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Are tetrations fixed points analytic?
#1
Looking at the standard tetration for I was wondering about something. Taking we first note that F is analytic in . As we all know, bounded in z on the right half plane. It is monotone increasing on the real positive line, which leads us to a fixed point, let's call it . I could show it, but I assume people also know that .

Algebraically we can characterize by the equations


for all

I'm wondering if anyone has any information about the analycity of in . This is rather important because if is analytic then by the functional identity



and the fact it follows that



and that the fixed point is geometrically attracting. This would instantly give a solution to pentation, and whats better, a solution to pentation with an imaginary period. Conversely, if then necessarily is analytic in by the implicit function theorem.

All in all, I haven't been able to find results on tetrations fixed points, and whether they are analytic or not. I hope they are, but I can't be sure. This is bugging me because a positive answer would greatly simplify the construction of pentation, and hopefully will shed light on how to show pentations fixed points are geometrically attracting giving a nice solution for hexation, so on and so forth.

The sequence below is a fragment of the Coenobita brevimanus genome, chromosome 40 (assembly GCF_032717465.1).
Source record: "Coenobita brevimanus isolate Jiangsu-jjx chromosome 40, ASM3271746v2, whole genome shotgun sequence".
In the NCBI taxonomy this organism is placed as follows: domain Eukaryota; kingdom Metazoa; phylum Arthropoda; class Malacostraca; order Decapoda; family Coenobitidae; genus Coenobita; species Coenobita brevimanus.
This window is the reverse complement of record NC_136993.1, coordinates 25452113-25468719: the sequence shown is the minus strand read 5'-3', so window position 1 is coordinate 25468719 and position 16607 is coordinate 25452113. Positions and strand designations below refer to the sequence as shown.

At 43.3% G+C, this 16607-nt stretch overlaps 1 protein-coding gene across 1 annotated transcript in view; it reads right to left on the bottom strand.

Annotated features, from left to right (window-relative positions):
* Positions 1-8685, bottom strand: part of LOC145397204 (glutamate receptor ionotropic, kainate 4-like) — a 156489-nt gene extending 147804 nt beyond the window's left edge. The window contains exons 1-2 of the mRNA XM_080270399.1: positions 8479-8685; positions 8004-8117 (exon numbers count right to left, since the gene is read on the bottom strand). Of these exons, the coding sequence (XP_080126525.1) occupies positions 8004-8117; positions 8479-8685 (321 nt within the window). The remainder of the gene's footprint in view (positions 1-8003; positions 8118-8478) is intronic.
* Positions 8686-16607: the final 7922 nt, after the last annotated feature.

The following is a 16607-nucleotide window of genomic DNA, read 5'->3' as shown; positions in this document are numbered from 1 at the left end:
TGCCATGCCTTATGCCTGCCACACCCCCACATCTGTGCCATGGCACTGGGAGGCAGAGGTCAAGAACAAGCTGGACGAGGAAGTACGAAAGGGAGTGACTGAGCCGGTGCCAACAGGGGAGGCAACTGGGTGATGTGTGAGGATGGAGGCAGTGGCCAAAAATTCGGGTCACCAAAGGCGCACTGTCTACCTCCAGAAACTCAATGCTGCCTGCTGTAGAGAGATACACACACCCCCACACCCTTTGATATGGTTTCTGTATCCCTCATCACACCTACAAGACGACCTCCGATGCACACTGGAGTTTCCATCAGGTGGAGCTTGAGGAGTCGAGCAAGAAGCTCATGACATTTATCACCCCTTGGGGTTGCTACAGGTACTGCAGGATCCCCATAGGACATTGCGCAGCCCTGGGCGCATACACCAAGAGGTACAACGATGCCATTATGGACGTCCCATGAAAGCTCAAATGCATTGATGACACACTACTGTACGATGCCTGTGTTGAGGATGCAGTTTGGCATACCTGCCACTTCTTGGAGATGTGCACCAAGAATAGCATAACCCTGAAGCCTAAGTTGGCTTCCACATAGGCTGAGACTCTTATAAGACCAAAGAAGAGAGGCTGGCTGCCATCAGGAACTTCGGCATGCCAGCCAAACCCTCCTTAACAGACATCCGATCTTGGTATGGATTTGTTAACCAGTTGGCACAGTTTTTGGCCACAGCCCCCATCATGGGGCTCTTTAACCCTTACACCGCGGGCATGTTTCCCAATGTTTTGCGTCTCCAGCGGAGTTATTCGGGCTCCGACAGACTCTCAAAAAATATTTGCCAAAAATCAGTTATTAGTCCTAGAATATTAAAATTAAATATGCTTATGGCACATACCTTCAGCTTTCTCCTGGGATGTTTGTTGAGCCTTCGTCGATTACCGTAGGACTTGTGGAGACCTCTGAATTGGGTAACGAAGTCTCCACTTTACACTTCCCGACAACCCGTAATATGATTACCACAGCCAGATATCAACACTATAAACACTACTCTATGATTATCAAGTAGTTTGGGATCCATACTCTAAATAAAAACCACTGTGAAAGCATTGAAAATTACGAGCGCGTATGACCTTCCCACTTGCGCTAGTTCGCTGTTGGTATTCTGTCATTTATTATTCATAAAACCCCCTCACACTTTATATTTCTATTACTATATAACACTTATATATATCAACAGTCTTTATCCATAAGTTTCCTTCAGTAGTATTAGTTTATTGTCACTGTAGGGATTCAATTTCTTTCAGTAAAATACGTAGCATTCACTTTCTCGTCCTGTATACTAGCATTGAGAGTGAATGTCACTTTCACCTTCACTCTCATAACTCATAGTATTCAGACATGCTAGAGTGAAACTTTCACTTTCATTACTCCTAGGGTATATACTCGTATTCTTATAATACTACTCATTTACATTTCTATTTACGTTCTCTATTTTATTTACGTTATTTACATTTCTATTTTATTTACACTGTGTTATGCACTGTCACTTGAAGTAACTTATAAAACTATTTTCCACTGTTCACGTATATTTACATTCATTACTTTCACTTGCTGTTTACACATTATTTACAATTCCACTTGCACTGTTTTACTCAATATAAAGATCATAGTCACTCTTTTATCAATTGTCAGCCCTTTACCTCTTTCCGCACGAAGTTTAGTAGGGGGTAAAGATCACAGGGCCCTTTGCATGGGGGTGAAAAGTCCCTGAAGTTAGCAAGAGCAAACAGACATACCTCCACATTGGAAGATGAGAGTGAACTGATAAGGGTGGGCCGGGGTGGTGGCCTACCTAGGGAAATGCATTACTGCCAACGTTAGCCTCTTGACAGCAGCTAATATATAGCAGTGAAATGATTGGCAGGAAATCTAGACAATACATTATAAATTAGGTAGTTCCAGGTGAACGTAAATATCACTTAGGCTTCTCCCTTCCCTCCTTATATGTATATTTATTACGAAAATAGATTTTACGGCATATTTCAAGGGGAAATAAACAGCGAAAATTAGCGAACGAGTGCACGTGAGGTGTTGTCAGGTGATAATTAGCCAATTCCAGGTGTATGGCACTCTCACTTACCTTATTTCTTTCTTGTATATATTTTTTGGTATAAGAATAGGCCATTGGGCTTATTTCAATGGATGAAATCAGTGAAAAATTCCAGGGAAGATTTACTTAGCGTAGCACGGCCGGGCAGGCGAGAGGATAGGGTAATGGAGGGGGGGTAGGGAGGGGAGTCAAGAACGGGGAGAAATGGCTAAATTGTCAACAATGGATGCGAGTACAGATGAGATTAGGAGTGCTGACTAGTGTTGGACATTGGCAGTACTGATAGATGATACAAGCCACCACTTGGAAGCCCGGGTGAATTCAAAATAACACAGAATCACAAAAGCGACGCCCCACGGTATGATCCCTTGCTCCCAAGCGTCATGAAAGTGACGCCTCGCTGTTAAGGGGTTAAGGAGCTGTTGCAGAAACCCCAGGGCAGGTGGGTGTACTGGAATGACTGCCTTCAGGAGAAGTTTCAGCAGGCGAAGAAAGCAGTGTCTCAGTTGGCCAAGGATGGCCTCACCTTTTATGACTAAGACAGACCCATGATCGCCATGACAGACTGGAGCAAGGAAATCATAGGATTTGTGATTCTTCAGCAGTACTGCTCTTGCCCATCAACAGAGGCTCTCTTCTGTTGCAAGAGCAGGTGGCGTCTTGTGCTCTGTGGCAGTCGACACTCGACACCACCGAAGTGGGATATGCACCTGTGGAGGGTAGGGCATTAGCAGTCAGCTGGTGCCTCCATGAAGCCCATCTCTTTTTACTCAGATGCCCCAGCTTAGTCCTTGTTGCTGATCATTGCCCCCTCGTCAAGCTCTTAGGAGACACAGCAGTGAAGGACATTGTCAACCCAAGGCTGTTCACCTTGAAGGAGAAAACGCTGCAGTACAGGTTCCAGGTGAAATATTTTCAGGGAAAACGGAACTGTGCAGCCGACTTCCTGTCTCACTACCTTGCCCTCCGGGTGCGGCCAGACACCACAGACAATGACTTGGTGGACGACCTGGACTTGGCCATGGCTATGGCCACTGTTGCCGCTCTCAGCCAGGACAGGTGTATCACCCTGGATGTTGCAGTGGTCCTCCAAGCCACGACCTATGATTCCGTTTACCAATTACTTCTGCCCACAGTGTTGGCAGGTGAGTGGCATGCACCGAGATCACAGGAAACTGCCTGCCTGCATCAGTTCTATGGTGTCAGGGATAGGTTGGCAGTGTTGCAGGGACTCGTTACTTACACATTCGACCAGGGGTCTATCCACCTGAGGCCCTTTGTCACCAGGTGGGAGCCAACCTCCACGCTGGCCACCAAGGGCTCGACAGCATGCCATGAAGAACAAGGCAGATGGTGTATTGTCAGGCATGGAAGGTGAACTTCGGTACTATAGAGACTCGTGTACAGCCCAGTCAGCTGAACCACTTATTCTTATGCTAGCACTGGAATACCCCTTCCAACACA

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#2
(12/12/2016, 10:56 PM)JmsNxn Wrote: Algebraically we can characterize by the equations

Yes it is analytic. There is the well known equation for the fixed point using the LambertW function.

- Sheldon
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#3
(12/14/2016, 07:36 AM)sheldonison Wrote:
(12/12/2016, 10:56 PM)JmsNxn Wrote: Algebraically we can characterize by the equations

Yes it is analytic. There is the well known equation for the fixed point using the LambertW function.

Are you talking about exps fixed points, or tetration's fixed points? You wrote exp, and I'm pretty sure that's the equation for exps fixed points. I'm interested in, not . I'm well aware exps fixed points are analytic, I'm interested in the fact that if we keep on increasing the hyper operator index in the bounded case that the hyper operators always have an analytic fixed point function and hence geometrically attracting fixed points.
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